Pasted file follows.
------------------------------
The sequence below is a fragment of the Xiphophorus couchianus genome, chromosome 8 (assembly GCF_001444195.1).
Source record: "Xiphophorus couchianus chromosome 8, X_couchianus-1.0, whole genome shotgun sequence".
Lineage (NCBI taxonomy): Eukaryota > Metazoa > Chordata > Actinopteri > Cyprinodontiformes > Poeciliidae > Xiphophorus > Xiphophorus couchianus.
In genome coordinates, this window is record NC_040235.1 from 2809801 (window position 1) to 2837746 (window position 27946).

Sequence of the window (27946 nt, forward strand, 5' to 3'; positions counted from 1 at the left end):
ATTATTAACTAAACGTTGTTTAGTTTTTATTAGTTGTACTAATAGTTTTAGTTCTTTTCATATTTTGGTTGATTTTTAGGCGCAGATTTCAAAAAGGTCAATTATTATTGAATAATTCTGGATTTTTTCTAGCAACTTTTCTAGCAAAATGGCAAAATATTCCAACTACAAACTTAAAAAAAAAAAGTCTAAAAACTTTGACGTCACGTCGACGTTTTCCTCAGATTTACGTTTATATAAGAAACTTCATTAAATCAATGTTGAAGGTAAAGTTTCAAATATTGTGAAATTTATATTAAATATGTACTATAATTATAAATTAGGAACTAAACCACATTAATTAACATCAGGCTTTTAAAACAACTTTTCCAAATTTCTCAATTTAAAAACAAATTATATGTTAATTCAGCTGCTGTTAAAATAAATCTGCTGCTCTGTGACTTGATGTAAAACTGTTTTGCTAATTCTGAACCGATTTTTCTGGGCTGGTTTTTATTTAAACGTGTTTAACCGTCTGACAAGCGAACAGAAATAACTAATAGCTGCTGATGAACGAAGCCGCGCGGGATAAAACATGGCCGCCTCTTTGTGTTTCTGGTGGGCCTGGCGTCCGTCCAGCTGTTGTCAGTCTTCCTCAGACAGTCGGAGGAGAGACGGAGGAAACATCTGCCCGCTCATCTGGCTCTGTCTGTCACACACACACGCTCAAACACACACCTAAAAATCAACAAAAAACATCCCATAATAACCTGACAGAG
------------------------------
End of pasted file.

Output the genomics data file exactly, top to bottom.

The sequence below is a fragment of the Xiphophorus couchianus genome, chromosome 8 (assembly GCF_001444195.1).
Source record: "Xiphophorus couchianus chromosome 8, X_couchianus-1.0, whole genome shotgun sequence".
Lineage (NCBI taxonomy): Eukaryota > Metazoa > Chordata > Actinopteri > Cyprinodontiformes > Poeciliidae > Xiphophorus > Xiphophorus couchianus.
In genome coordinates, this window is record NC_040235.1 from 2809801 (window position 1) to 2837746 (window position 27946).

Sequence of the window (27946 nt, forward strand, 5' to 3'; positions counted from 1 at the left end):
ATTATTAACTAAACGTTGTTTAGTTTTTATTAGTTGTACTAATAGTTTTAGTTCTTTTCATATTTTGGTTGATTTTTAGGCGCAGATTTCAAAAAGGTCAATTATTATTGAATAATTCTGGATTTTTTCTAGCAACTTTTCTAGCAAAATGGCAAAATATTCCAACTACAAACTTAAAAAAAAAAAGTCTAAAAACTTTGACGTCACGTCGACGTTTTCCTCAGATTTACGTTTATATAAGAAACTTCATTAAATCAATGTTGAAGGTAAAGTTTCAAATATTGTGAAATTTATATTAAATATGTACTATAATTATAAATTAGGAACTAAACCACATTAATTAACATCAGGCTTTTAAAACAACTTTTCCAAATTTCTCAATTTAAAAACAAATTATATGTTAATTCAGCTGCTGTTAAAATAAATCTGCTGCTCTGTGACTTGATGTAAAACTGTTTTGCTAATTCTGAACCGATTTTTCTGGGCTGGTTTTTATTTAAACGTGTTTAACCGTCTGACAAGCGAACAGAAATAACTAATAGCTGCTGATGAACGAAGCCGCGCGGGATAAAACATGGCCGCCTCTTTGTGTTTCTGGTGGGCCTGGCGTCCGTCCAGCTGTTGTCAGTCTTCCTCAGACAGTCGGAGGAGAGACGGAGGAAACATCTGCCCGCTCATCTGGCTCTGTCTGTCACACACACACGCTCAAACACACACCTAAAAATCAACAAAAAACATCCCATAATAACCTGACAGAG